An inquiry into adult education and lifelong learning is to be launched by the Commons Education Select Committee.
The announcement will be made by committee chair Robert Halfon this morning, in a speech at an event hosted by the Centre for Social Justice in London.
The former skills minister is expected to say that poor access to lifelong adult learning is one of the "great social injustices of our time".
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"Adult learning should be a lifeline for the shocking number of those who left school ill-equipped to grapple with the rough and tumble of the jobs market," Mr Halfon will say.
"The number of people who fall into this category is just astonishing. More than a quarter – around 9 million – of all working-age adults in England have low literacy and or numeracy skills."
Stating how a "poor start in school means a tough ride in life", he will stress that "millions end up in low-skilled, low-paid jobs" with their "life prospects dragged into the quicksand".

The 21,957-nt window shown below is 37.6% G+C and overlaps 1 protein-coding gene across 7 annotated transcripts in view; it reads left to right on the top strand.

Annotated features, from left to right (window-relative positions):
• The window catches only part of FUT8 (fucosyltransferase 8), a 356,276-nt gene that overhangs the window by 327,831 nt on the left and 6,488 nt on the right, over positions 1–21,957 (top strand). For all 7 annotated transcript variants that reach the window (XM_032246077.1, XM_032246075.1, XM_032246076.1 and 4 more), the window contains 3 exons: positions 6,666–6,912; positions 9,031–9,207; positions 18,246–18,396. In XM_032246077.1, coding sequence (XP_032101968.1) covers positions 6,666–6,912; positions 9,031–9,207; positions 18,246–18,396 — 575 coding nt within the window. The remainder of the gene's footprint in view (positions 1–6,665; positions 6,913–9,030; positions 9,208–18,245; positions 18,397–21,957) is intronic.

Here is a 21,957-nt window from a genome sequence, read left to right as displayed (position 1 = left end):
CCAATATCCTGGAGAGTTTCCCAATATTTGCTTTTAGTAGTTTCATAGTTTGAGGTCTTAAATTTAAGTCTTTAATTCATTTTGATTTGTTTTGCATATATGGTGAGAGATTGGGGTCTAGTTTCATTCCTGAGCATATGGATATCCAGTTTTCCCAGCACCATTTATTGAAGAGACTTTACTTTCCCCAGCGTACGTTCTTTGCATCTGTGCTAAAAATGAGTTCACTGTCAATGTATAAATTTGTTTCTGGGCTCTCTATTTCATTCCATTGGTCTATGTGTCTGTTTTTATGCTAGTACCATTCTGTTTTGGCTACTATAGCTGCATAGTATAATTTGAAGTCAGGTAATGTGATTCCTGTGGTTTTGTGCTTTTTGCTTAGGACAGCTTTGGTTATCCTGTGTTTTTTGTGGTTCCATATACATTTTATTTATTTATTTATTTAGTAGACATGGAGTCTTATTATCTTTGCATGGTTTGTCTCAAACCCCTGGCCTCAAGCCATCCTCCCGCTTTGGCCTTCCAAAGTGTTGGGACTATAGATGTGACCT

"It is vital that we offer a way back," Mr Halfon will say. "And lifelong learning offers exactly that. Not only are many low-skilled workers trudging through a land of scarce opportunity [but] things could potentially get a whole lot worse.
"That's because the jobs market of the future will look very different from the one we see today. The march of the robots is coming."
During his speech, Mr Halfon will call for massive growth in the number of adult community learning centres – with one in every town – fee support for disadvantaged part-time students, and tax breaks for employers who invest in lifelong learning.